Gender:  my initial thoughts were:  are we still talking about this? Isn’t it a bit overdone? I think it’s fair to say that it is a bit passé in academic circles. I for one, definitely overdosed on feminist texts at University, indulging in the likes of Simone De Beauvoir and Judith Butler, who talk about gender as fluid – a social construction which shifts with cultural change. It’s hard to know where to go from there… That said, it is true that there has not been anywhere near as much written about men and masculinity as there has about women and feminism.

Dance is a good place to start when addressing gender. It is a body-based art form which can flirt with boundaries and has an ability to transform bodies in space and time. In dance academia, it was Ramsay Burt’s seminal text The Male Dancer (1995) which really brought questions of masculinity to light, challenging representations of men in twentieth century dance.  With Burt’s text in mind, When Men Dance takes the conversation further, around the world in fact, looking not only at the West but the Middle East and Asia in particular. It also looks at representations of the male dancer through history, from the ‘Beau’ in eighteenth-century England, to the cross-dressing ‘Juba’ in early blackface minstrelsy.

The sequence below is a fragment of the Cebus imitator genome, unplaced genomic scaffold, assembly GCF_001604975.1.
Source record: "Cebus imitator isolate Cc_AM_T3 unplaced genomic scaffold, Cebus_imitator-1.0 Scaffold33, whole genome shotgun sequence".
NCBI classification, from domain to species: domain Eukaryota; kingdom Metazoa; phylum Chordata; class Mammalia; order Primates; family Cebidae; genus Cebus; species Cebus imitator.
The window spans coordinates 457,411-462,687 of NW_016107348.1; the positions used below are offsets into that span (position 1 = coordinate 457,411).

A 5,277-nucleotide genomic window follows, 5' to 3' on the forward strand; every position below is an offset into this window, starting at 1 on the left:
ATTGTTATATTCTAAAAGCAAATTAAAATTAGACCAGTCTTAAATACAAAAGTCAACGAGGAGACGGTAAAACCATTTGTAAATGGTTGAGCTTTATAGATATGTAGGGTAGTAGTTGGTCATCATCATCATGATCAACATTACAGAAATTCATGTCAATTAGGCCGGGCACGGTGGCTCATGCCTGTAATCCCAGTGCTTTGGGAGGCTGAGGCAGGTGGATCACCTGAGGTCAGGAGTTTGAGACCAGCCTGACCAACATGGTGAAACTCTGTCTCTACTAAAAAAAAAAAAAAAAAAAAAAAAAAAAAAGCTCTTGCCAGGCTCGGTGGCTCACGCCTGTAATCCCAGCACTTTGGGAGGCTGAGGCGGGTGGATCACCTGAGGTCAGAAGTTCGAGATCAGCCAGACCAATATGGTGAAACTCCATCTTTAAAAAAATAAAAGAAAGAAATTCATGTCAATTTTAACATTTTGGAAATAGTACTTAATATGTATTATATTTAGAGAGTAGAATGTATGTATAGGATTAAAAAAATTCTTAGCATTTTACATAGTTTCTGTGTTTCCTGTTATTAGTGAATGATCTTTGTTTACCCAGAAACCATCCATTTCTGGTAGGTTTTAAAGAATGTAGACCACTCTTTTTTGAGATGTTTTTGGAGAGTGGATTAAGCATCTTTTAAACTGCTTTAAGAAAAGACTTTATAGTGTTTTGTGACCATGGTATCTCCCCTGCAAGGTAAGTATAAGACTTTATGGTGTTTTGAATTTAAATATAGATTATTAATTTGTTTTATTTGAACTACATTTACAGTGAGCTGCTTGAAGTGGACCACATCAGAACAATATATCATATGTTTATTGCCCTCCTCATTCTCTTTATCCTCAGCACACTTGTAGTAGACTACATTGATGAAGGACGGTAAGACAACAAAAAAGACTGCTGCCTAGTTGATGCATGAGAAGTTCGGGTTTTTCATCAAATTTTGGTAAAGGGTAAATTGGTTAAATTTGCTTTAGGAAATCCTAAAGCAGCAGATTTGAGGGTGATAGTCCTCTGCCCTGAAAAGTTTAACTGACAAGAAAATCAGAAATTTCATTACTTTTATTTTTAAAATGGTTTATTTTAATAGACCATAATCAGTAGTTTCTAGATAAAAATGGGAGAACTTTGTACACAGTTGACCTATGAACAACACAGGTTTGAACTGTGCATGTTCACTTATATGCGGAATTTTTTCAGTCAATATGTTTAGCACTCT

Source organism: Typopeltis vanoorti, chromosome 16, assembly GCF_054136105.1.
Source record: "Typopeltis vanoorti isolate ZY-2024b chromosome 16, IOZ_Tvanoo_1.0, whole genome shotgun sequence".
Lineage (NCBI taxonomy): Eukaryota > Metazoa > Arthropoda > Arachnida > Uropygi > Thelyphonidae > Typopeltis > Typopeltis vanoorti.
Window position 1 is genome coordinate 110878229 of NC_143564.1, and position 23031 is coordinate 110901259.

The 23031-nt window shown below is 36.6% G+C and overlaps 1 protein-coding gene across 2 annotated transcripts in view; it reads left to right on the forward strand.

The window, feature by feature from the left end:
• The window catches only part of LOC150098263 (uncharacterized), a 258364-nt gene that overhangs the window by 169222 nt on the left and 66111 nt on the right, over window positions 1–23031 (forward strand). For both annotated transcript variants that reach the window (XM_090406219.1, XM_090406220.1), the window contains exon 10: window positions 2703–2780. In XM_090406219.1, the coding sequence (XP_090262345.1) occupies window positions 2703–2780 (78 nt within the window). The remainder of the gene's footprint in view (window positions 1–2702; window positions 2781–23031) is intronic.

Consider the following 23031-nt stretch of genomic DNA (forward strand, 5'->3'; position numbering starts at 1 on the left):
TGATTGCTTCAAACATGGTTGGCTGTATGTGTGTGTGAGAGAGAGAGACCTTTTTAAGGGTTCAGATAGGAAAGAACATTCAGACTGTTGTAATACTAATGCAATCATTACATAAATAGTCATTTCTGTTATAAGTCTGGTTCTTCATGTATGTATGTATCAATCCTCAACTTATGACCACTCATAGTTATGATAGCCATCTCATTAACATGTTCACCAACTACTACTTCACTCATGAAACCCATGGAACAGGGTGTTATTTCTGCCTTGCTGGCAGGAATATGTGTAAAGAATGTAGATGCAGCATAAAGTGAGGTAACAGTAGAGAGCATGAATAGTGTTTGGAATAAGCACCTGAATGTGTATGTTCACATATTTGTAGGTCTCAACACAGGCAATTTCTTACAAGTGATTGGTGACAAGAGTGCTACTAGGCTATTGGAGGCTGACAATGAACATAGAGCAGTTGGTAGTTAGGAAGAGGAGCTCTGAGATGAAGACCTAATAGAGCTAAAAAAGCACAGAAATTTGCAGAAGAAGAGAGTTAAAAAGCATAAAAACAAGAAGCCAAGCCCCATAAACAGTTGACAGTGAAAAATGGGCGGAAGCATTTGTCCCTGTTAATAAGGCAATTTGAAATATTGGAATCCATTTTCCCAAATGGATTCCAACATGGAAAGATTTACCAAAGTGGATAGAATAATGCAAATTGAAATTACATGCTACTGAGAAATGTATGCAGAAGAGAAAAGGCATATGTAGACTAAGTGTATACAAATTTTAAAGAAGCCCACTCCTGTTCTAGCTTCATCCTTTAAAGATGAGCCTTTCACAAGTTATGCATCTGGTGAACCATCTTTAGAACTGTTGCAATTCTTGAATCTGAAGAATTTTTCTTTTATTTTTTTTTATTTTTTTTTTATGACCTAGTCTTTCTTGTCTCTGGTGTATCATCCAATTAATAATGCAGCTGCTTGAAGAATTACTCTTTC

The book is composed of a series of essays from scholars in the field and personal accounts from male dance practitioners. The most interesting essays include ‘The Performance of Unmarked Masculinity’ by Ramsay Burt which suggests that the performer-spectator relationship is key to understanding the complexity of the body performing gender – what is present and absent in the moment of performance. Another is: ‘Ausdruckstanz, Workers’ Culture and Masculinity in Germany in 1920s and 1930s’ by Yvonne Hardt, which explores the role of dance as an emancipatory act for male workers in the Weimar Republic. The stories from male dance practitioners across the globe provide relief from the denser essays. It is these personal histories which make the book come to life, because gender as a concept is only really understood when practiced by real people. Their struggles with sexuality or notions of manliness as a dancer are discussed honestly. I enjoyed Seth William’s blasé approach to men dancing baroque ballet: ‘I play dress-up and do flamboyant ballets to old music: big deal.’

When Men Dance covers a lot of ground and is comprehensive in its global and chronological approach to men and masculinity; however it does not necessarily offer anything new or radical in its content. I wanted to reach beyond dance to other movement forms such as the martial arts, what of their understanding of masculinity? What about the internet, You Tube, all this shared information of the digital age which democratises dance and performance, taking it away from the stage, to just about anywhere you could move, from the street to the phone screen? This collection is a step forward, but there is more to say, much further to go.

Rachel Gildea

23 February 2014

Fisher, J. and Shay A. edit. (2009)  When Men Dance: Choreographing Masculinity Across Borders  Oxford University Press USA

Available in hardback, paperback and eBook